Inter-clan tensions over land, crimes, and other matters periodically flare up in the region, but in recent years have been managed and contained, producing a pattern of frequent security incidents but relatively low casualty levels. In terms of clan rivalries, during the reference period no major disputes (or long-running clan conflicts) were reported or were relevant in the Bay region.
Al-Shabaab, was involved in 58% of the incidents in Bay between 1 January 2020 and 30 June 2021.
Nature of violence
The incidents related to Al-Shabaab involved either Somali military or police forces, or AMISOM and mostly were coded as armed clashes. Al-Shabaab was also responsible for violence targeting civilians, including attacks and cases of abduction/forced disappearance.
Eight aerial strikes by the US were recorded killing at least 22 Al-Shabaab members. A US drone strike against an Al-Shabaab stronghold was also recorded.
South-West state, Bay region included, constitutes one of the three FMS (along with Benadir and Hirshabelle) where IEDs are regularly encountered [Security 2021, 2.2.4]. A significant increase in IED activities was reported in 2020 in comparison with 2019. These incidents mainly occurred along one main supply route that leads through Bay region and into Gedo region and accounted for 11% of all IED incidents documented in Somalia in 2020.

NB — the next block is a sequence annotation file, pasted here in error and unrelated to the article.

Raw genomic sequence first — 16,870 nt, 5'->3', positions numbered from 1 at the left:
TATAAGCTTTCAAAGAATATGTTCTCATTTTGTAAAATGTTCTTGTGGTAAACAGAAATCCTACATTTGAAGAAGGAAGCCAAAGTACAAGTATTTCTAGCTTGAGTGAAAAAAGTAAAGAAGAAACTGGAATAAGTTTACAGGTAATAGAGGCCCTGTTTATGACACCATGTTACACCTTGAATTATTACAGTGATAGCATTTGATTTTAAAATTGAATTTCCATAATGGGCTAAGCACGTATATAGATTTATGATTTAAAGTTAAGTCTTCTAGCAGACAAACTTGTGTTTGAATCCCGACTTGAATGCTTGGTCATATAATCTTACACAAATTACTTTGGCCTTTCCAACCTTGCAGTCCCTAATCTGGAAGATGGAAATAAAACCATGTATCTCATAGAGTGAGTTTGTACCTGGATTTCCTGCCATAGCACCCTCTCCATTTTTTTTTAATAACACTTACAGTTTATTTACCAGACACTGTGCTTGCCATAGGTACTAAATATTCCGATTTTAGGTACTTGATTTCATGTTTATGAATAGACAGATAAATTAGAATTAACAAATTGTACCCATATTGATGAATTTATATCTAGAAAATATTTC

Illustrative security incidents include, for example, a suicide attack carried out by Al-Shabaab in a restaurant in Baidoa, targeting the Governor of Bay region on 10 April 2021, with five people reportedly losing their lives and another eleven injured. On 27 January 2021, an explosion in a restaurant in Dinsoor killed a soldier and wounded at least five other people. Earlier, on 4 July 2020, four people were killed by a landmine planted in a restaurant in the outskirts of Baidoa.
Al-Shabaab also conducted a complex attack on the SNA base in Gofgadud Burey, maintaining control over the base for three days.
On 23 and 24 May 2020, Al-Shabaab carried out two attacks in Baidoa and Dinsoor, targeting civilians during Eid celebrations. These attacks reportedly left seven people dead and more than 40 injured.